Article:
Write the Docs: Shwetank Dixit – Challenges and approaches taken with the Opera Extension Docs

I’m at Write the Docs today in Budapest and will be post­ing notes from ses­sions through­out the day. These are all posted right after a talk fin­ishes so they’re rough around the edges.

Shwetank is a web evangelist at Opera. He’s worked there for 6 years or so now and is the main author of the Opera Extensions Docs.

A year ago Opera moved their platform to Chromium. Their extensions platform switched to accomodate chrome.* APIs. They had to either re-document everything from the ground up or take Google’s existing docs and improve them. Both were difficult options. On the one hand it would be hard to re-create something. On the other it’d be difficult to improve upon an already great product: Google’s Docs. Ultimately they took a look at Google’s Docs to see what they could improve.

What needed to be communicated in these docs was Opera’s architecture, extension APIs, and AddOns Store. The aim was to be easy to understand and to explain the most common use cases.

As an extensions developer himself Shwetank could empathize with what the users of this documentation would need. He ran in to many hurdles in trying to understand the platform and documentaed the solutions he found.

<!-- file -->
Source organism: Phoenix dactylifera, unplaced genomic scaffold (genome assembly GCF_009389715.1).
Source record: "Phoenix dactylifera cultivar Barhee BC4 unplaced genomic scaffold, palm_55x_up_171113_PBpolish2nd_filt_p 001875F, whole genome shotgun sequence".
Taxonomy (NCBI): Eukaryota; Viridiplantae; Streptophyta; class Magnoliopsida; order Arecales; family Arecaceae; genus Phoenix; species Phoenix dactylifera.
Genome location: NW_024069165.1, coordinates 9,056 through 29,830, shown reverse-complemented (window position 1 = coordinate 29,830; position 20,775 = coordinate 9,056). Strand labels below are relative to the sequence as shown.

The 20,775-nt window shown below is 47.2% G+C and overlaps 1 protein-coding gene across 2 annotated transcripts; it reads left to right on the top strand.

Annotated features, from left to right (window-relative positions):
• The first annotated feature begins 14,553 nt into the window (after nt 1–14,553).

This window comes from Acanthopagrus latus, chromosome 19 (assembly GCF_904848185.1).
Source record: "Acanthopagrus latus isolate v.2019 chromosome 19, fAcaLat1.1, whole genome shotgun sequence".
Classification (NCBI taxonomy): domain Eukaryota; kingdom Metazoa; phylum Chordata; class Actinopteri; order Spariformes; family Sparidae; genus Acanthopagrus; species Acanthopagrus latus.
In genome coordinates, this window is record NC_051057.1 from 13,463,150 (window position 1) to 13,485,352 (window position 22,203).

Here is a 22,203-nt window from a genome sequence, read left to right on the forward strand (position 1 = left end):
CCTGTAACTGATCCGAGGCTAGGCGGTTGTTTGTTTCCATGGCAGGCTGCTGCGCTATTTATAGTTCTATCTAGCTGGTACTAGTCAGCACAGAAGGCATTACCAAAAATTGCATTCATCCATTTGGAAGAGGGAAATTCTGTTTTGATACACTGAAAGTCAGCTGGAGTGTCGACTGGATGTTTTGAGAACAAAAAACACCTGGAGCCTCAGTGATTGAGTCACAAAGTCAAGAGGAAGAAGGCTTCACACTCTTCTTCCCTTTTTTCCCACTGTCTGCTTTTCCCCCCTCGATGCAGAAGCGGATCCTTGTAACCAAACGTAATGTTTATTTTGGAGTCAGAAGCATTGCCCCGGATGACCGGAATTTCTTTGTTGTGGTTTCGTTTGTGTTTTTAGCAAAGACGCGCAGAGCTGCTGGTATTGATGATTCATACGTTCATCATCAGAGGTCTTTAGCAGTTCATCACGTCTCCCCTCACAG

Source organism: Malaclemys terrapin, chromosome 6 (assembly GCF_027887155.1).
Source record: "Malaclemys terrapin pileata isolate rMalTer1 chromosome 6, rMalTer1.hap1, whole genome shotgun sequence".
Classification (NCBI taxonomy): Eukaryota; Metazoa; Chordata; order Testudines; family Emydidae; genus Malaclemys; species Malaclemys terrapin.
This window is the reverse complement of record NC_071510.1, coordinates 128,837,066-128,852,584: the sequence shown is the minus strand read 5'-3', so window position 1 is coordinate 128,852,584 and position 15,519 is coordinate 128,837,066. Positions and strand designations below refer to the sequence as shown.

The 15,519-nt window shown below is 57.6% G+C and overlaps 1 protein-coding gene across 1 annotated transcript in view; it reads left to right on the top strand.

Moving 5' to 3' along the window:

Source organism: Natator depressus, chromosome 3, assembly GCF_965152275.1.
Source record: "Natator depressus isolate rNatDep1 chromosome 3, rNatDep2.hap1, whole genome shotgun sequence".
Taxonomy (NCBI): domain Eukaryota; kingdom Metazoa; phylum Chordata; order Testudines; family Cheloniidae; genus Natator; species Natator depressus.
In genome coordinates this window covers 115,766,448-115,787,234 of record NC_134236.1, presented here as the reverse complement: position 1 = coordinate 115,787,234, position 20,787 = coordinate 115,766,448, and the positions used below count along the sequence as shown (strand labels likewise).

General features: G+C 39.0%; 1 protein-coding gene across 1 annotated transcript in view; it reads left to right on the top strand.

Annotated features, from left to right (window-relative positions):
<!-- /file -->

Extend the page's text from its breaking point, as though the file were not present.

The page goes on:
They set the scope of improvement upon Google’s Docs to be:

  • Unified architecture explanation
  • Easy to follow tutorials
  • Explaining common use cases
  • Simple sample extensions

The architecture needed to be explained on one page. The tutorials for essential APIs and functions needed to be accessible to new developers. Docs needed to cover a breadth of common uses, such as closing and opening tabs.

The core of this improvement process relied on making sample extensions for common use cases. By documenting the issues Shwetank came across he was then able to write an article which improved upon Google’s core docs.

On the technical side of things they built the site in Jekyll while using Markdown for the tutorials and an API Docs in plain HTML. It’s available on GitHub.

Sample code must be as simple as possible with as few lines as possible. It’s a starting point to build from, not an exhaustive source of implementation. 20 pieces of sample code that each do one thing is better than one monolithic code example that does 20 things.

One thing that worked well for Opera after publishing the new docs was using multiple channels for feedback. They heard from people on Twitter, email, and Stack Overflow. Much of the feedback was about abstract scenarios.

Still to come in the docs is an improved navigation, boilerplate extension generator, translations, and adjusting the tone.